This was his hereditary instinct; all his ancestors were bred to be free in the lush meadows of Scotland. His body, however, was now so fatigued that he was unable to move even slightly. Pain, mingled with weakness and inertia, overtook him, exciting vague and lost sensations. Once he had been obliged to obey certain needs and requirements. He had felt bound to respond to his master's call, to scare strangers and stray dogs off his master's property, to play with his master's child, to treat those he knew differently from strangers, to eat on time and to expect to be petted at a proper time. But now all these restrictions had dissolved.

In their stead he had learned how to grab something off the trash pile, how to tolerate daily punishment and how to howl and whimper. The latter was his sole means of defense. In the past he had been bold, courageous, clean and vivacious, but now he had become cowardly and pathetic; every noise, every vibration startled him. He was afraid even of his own voice. He had become accustomed to dirt and rubbish. His body "itched, but he did not have the will either to catch the ticks or to lick himself clean. He felt that he had become one with the dirt and that inside him something had died; something lustrous had gone out.

During the two winters since he had entered this hell, he had not eaten a full meal and had not had a good sleep. His passions and feelings had suffocated. Nobody petted him and no one looked him in the eye. It seemed that the inhabitants of this place, although they resembled his master, differed from him in feeling, behavior and temperament. It was as though the people in the past were closer to his world; they comprehended his predicament and sympathized with him. They supported him.

Among the scents that he perceived now, the smell of the rice custard excited him the most. This white liquid, so much like his mother's milk, reminded him of his puppyhood. A feeling of numbness overtook him as he recalled how, as a pup, he had sucked that nourishing, warm liquid from his mother's nipple while her soft, firm tongue had licked him clean. He recalled his mother's pungent odor and then the scent of his brother as they suckled together at their mother's side. Recollection of the strong and heavy smell of his mother and her milk enveloped him.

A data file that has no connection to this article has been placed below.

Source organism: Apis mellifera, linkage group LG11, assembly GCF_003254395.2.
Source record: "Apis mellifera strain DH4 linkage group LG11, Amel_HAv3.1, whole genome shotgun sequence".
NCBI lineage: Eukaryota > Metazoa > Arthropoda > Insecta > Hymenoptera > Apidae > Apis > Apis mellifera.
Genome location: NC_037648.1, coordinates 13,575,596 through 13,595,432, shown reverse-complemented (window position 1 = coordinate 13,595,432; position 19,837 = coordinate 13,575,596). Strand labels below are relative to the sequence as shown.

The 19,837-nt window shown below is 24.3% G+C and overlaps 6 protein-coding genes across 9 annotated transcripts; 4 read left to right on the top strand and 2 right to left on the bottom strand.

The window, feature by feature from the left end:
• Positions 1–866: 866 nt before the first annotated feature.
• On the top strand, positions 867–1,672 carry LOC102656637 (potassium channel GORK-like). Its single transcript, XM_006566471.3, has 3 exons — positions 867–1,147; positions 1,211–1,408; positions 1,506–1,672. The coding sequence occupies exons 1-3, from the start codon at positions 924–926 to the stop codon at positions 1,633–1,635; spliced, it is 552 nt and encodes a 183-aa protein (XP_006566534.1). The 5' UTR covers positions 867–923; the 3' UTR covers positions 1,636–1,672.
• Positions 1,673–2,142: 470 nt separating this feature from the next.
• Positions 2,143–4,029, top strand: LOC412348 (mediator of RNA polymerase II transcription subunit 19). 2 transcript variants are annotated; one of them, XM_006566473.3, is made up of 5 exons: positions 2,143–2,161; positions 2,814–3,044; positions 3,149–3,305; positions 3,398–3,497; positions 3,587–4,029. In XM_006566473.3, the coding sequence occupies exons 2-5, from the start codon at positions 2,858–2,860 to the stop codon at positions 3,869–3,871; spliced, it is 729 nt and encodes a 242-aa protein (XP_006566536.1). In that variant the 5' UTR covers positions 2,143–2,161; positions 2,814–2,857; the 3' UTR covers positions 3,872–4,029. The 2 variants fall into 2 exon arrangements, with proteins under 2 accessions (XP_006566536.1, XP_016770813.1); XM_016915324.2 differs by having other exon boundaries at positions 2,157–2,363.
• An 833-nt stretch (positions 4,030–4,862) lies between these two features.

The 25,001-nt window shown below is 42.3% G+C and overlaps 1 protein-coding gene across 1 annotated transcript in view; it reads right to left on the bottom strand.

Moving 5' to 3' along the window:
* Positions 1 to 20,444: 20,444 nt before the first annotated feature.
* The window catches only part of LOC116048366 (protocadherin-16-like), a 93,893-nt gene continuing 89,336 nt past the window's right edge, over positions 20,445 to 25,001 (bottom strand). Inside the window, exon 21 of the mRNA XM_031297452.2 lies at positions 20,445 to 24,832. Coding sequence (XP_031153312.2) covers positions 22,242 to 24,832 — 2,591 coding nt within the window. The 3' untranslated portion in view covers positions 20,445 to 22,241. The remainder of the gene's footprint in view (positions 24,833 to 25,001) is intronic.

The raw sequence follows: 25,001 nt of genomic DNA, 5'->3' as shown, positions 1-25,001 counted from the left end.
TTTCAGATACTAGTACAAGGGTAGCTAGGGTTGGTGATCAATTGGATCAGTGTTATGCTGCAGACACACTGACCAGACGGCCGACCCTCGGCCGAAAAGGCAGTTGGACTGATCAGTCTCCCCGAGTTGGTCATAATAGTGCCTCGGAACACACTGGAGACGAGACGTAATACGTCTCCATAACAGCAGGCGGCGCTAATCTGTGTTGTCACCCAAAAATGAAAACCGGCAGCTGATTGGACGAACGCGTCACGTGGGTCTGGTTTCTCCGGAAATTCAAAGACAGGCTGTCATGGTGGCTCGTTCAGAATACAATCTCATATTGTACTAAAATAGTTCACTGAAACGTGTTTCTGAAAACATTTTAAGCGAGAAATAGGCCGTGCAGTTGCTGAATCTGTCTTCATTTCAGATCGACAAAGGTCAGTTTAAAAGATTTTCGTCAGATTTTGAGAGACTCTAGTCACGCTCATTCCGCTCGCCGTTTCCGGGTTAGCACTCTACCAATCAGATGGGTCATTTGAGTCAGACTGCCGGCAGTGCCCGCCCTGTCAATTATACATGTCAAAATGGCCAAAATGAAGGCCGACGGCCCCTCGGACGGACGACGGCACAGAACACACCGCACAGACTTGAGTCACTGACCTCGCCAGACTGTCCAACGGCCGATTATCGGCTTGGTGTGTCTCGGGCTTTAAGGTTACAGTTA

When he had been fully satisfied with milk, his body became warm and comfortable; a liquid warmth flowed through his veins and sinews. Sleepily he let go of his mother's nipple, trembling throughout his body; then he fell into a deep sleep. What pleasure could surpass such satisfaction? Even when accidentally he pressed his mother's nipple with his paw, without any need for struggle and without difficulty, milk flowed out. His brother's fluffy body, his mother's bark, all these were intoxicating and soothing. He recalled his wooden house and the games he and his brother had played in those lush, green meadows.

He used to bite his brother's floppy ears and together they would roll on the ground, get up and run. Unforgettable were his master's caresses and the lumps of sugar he had fed him. Later he had found another friend--his master's son. He would run after his new friend at the end of the garden, barking and biting his clothes. He had especially liked his master's son, because the boy was his playmate and never hit him. Later, suddenly, he had lost his mother and his brother; he had remained alone with his master, his master's wife, their son and an old servant. He could distinguish the odor of each quite well and knew the sound of their footsteps. When it was time for their dinner, he walked around the table to smell the food. Sometimes his master's wife, despite her husband's objections, gave him one or two choice pieces of meat. Then the servant would come and call his name, "Pat ... Pat..." His food was put in a special bowl in the corner of his wooden house.